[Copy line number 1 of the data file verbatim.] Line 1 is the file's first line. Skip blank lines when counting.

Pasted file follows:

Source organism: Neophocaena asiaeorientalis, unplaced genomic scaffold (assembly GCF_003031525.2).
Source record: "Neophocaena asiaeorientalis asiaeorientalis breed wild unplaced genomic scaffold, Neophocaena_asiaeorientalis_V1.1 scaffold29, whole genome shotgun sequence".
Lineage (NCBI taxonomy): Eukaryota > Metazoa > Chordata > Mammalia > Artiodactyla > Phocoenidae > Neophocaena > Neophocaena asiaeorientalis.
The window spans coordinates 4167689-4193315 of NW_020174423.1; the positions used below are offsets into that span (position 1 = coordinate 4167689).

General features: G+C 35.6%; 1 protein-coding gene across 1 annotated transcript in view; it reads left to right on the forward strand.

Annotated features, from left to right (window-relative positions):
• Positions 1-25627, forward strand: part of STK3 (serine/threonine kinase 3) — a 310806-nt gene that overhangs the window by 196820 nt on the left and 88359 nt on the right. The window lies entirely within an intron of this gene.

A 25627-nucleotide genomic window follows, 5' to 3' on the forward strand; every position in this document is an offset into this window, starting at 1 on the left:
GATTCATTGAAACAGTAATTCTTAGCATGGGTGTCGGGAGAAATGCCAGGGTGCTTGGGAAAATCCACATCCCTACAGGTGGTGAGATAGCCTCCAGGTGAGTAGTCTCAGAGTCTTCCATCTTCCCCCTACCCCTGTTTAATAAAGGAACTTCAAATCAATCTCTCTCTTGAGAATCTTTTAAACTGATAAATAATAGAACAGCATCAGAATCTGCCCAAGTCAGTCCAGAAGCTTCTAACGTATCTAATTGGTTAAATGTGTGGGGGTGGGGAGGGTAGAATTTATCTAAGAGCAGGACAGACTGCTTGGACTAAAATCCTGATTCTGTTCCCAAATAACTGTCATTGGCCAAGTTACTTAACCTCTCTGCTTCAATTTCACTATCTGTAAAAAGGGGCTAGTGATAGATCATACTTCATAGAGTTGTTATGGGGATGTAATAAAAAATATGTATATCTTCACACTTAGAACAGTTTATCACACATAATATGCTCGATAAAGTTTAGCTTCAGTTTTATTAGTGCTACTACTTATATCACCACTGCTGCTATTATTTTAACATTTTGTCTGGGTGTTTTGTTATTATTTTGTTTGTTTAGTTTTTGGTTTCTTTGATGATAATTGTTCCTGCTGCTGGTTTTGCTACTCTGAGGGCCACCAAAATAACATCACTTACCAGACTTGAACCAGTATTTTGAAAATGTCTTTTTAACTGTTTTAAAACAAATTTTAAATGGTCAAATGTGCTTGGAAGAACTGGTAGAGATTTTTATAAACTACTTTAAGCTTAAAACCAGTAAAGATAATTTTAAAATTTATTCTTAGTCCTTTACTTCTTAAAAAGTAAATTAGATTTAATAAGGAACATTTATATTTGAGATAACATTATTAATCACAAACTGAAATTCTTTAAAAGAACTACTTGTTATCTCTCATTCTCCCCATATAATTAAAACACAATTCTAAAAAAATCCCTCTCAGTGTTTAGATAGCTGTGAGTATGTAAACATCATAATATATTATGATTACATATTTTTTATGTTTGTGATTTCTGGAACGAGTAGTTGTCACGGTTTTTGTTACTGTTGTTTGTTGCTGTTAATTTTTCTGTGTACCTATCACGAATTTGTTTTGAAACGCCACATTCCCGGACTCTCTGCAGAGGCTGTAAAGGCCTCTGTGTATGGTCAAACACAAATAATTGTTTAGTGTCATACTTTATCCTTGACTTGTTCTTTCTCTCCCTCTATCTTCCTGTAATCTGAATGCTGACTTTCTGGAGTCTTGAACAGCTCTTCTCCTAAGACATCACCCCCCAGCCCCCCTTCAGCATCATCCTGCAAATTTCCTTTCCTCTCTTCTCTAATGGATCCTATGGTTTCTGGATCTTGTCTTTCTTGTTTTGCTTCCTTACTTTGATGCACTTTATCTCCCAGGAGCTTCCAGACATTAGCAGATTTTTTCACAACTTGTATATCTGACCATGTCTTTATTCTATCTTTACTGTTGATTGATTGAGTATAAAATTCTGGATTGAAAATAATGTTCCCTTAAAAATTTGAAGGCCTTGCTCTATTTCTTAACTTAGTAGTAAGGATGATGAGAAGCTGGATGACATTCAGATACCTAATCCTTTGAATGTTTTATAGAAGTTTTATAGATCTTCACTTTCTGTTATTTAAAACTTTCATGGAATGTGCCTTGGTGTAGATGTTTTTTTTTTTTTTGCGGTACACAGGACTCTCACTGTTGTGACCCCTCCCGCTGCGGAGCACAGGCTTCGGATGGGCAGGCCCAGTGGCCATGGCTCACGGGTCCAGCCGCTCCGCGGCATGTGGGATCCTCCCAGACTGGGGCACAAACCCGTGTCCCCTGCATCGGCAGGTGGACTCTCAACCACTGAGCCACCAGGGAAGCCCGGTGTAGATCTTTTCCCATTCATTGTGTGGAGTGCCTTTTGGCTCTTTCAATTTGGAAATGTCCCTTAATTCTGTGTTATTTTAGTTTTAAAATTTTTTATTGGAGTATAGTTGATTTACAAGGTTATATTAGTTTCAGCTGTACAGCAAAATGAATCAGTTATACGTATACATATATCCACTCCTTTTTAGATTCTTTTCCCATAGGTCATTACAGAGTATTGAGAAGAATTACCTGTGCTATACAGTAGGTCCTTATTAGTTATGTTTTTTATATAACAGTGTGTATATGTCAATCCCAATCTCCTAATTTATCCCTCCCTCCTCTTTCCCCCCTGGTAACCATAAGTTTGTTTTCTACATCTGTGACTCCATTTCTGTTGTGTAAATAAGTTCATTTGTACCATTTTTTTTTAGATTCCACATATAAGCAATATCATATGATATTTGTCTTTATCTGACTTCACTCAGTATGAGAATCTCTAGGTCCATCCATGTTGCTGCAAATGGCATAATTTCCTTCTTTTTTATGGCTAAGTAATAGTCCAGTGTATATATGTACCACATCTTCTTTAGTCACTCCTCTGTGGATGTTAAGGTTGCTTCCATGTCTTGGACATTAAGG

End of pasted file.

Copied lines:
Source organism: Neophocaena asiaeorientalis, unplaced genomic scaffold (assembly GCF_003031525.2).